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Raik – A coaster built in the eye of a needle

Text: Christian Buhl
Video: Robert Fülling

New themed world Klugheim

Klugheim is growing bigger by the hour. Against the backdrop of a mighty, rocky landscape, 120-tonne trucks and cranes perform a daily dance with one another. On the ground, diggers and cement mixers slip past one another beneath the roar of Taron’s tracks while the growing village in the heart of Klugheim takes up more and more space with each new wooden beam. Like a huge puzzle, this busy building site reveals something new on a daily basis. People and machines work closely side-by-side to create our new themed world.

This adventurous, tightly-packed space is home to Raik. Our vision for Klugheim did not stop with Taron. As well as the thrilling multi-launch coaster, we were keen to build a second roller coaster that would offer an experience for the entire family. Our aim for Raik is to provide a fun ride experience especially for our smaller roller coaster fans that is not too intense for inexperienced riders. And the ride will take on a grand scale: Raik will be the biggest family boomerang of its type – despite the challenging space restrictions.

After all, Raik is not just going sit next to Taron, it is actually going to sit in the middle of it. By the way, the space needed for the second roller coaster was not simply cleared; Raik had to conquer the space for itself. Like threading a needle, Raik’s tracks have to be positioned carefully to make the most of every last millimetre of space and all of the special conditions, coming together to form a coherent overall experience. An experience that is at least as exciting as the construction process for this family boomerang.

The coaster is being constructed at a point where visitors will be able to truly feel the pulse of the park. The lift hill and the end of the track jut out towards the River Quest water ride with the tracks penetrating the roof of the towering building. From there, it heads straight through the centre of Klugheim, almost merging with Taron’s steel, and even heads underneath a bridge as it runs closely along the back of the Feng Ju Palace attraction.

For Peter Barth and his construction team, this is like a daily game of pick-up sticks as they manoeuvre the long steel tracks through the tiniest of gaps. “We have to build through a house, along the side of a house and through a ravine, and on top of that we have to deal with the intersection with wood. Wood is not particularly compatible with iron; a single move in the wrong direction and it breaks straight away” explains the construction specialist. With his company “Bergen, Schleppen und Heben” (“Rescuing, towing and lifting”), the Euskirchen-based specialist has many years of experience in erecting roller coasters. “To be honest, I have never worked in conditions like this. Every single millimetre really counts” exclaims the expert.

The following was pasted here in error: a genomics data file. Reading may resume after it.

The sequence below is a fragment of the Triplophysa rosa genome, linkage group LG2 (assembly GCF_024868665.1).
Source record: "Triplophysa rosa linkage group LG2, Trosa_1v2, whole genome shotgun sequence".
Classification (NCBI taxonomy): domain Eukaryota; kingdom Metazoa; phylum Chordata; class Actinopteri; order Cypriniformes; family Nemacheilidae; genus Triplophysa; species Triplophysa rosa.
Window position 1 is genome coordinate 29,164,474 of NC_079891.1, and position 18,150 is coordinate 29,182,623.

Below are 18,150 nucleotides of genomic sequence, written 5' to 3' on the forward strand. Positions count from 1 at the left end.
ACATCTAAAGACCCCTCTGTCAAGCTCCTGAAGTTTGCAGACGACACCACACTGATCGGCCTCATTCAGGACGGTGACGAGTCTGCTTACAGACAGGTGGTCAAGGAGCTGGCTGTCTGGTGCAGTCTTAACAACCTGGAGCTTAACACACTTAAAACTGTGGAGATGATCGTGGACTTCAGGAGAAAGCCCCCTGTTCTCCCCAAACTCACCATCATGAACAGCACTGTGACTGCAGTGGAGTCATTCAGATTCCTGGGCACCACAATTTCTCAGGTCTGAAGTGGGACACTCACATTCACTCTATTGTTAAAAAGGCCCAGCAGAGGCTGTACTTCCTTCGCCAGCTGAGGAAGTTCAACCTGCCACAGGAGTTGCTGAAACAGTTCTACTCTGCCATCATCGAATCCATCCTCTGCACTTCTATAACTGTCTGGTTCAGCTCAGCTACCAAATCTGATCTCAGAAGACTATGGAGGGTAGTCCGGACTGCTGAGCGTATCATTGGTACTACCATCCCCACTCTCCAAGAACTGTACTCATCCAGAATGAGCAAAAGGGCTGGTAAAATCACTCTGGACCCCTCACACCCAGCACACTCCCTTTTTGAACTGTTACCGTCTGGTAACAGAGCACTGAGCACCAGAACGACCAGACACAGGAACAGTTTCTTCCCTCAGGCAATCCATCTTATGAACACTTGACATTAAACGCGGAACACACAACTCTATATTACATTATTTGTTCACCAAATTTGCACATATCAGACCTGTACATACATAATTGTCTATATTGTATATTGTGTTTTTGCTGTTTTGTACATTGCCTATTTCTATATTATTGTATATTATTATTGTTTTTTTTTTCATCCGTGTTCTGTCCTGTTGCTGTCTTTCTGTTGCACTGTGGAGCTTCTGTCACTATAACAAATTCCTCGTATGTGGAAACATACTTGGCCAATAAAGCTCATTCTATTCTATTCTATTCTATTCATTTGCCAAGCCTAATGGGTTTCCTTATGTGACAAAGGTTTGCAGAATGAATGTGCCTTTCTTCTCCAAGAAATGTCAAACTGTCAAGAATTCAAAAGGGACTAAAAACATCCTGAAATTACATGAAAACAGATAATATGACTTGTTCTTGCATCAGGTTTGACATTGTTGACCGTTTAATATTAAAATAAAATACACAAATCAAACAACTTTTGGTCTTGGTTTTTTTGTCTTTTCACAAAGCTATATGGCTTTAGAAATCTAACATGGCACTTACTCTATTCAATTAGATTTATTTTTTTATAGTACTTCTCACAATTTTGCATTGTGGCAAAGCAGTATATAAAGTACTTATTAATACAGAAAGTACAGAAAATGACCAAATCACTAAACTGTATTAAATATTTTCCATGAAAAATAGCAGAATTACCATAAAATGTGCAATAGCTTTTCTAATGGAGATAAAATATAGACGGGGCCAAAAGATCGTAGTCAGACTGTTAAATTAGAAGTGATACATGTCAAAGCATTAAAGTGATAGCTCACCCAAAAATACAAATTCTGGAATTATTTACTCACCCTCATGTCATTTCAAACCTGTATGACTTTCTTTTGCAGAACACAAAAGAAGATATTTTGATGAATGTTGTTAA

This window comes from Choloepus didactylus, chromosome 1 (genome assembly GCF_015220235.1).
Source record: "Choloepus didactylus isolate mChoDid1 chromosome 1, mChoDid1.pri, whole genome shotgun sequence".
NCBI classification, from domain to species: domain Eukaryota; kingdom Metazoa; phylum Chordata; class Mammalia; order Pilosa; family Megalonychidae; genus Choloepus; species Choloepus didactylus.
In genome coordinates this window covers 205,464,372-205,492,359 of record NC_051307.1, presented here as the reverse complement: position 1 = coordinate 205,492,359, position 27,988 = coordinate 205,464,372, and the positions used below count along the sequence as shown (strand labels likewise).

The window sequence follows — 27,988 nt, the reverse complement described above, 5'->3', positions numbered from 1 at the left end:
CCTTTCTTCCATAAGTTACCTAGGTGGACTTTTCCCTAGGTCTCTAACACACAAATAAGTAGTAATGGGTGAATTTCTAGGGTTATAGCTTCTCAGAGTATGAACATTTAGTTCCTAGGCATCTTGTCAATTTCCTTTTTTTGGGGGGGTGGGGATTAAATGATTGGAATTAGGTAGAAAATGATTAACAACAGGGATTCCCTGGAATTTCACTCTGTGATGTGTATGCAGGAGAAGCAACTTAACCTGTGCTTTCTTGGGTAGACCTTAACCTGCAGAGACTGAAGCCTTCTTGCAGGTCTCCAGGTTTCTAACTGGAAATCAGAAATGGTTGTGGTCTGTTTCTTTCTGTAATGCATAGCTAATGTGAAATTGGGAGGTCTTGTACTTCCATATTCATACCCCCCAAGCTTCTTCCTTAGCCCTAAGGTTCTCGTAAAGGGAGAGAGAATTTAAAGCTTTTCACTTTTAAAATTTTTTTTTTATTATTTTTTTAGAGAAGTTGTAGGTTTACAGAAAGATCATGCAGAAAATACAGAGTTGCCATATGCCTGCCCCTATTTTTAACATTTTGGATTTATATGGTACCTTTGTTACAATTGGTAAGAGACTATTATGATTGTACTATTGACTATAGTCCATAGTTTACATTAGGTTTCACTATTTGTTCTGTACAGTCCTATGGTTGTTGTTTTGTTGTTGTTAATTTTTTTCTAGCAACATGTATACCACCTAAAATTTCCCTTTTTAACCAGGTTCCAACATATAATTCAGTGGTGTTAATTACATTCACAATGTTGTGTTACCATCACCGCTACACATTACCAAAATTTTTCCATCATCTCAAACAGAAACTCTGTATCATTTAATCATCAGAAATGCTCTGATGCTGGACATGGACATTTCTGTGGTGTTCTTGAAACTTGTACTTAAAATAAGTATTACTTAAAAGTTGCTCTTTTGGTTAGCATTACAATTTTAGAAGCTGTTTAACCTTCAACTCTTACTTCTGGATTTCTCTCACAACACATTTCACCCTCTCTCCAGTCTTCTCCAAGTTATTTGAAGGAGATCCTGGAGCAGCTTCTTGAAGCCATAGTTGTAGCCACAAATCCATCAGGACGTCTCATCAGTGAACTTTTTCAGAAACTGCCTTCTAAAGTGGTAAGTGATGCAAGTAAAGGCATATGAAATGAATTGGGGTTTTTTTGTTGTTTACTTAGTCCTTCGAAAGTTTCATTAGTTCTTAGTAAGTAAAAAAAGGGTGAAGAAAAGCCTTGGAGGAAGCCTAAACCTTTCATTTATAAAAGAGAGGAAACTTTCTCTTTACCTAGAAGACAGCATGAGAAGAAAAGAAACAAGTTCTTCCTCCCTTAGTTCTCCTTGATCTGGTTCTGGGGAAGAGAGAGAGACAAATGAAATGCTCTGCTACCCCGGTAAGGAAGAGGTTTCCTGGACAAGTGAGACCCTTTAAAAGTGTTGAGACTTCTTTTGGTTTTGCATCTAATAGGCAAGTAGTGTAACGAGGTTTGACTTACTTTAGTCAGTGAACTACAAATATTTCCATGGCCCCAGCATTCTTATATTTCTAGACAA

Despite the difficult circumstances, Raik is growing at an unstoppable rate. With every day, the boomerang coaster creeps further into the world of Taron with every piece of track. Sometimes it is so tight that you’d think you could simply reach out your hand and touch the steel and rocks – and at one point on the track, you really can do this. Here, the near-miss effect turned out to be a little bit too near. And just before completion! By the time the 50-tonne crane had the last piece of track on its hook, everyone knew: It is a little too tight this time. A piece of rock and the wall to Feng Ju Palace are stopping the track from joining.

In this case, the only thing that can help are heavy machinery, a whole lot of instinct, and patience. The authentic-looking rocks have to be demolished and the team have to break through the thick concrete wall. Using a hammer with a handle as long as an arm and a drill the size of a pickaxe, the team step up to the centimetre-thick stone until the stubborn concrete has nothing more to give and there is enough space for Raik’s last piece of track.

However, the team cannot be sure that they have knocked away enough stone until they check the clearance. The metal frame is attached to a test car and pulled past the place in question. During this process, the model simulates every movement a guest can make – like stretching out their arms – and shows where the track is tight or even too tight. While things are still a bit tight at this point, this is exactly the way we want it: Here, the rocks and concrete give Raik just enough room to guide the train safely over the track but at the same surprising riders with a unique and powerful near-miss effect.

Just a few minutes later, Peter Bartch is in the cab of the crane, navigating the track slowly but carefully towards the final gap. Using hand signals, his colleagues tell him to slowly start lowering the track. Centimetre by centimetre, the ends of the tracks slide closer together, slowly creating a consistent line out of two steel constructions. There are still a few millimetres left when the steel screws finally finish the fine-tuning and the tracks are fixed in their final position. Now Raik is complete and every last centimetre of Klugheim really has been given over to ultimate ride enjoyment.

New themed world Klugheim
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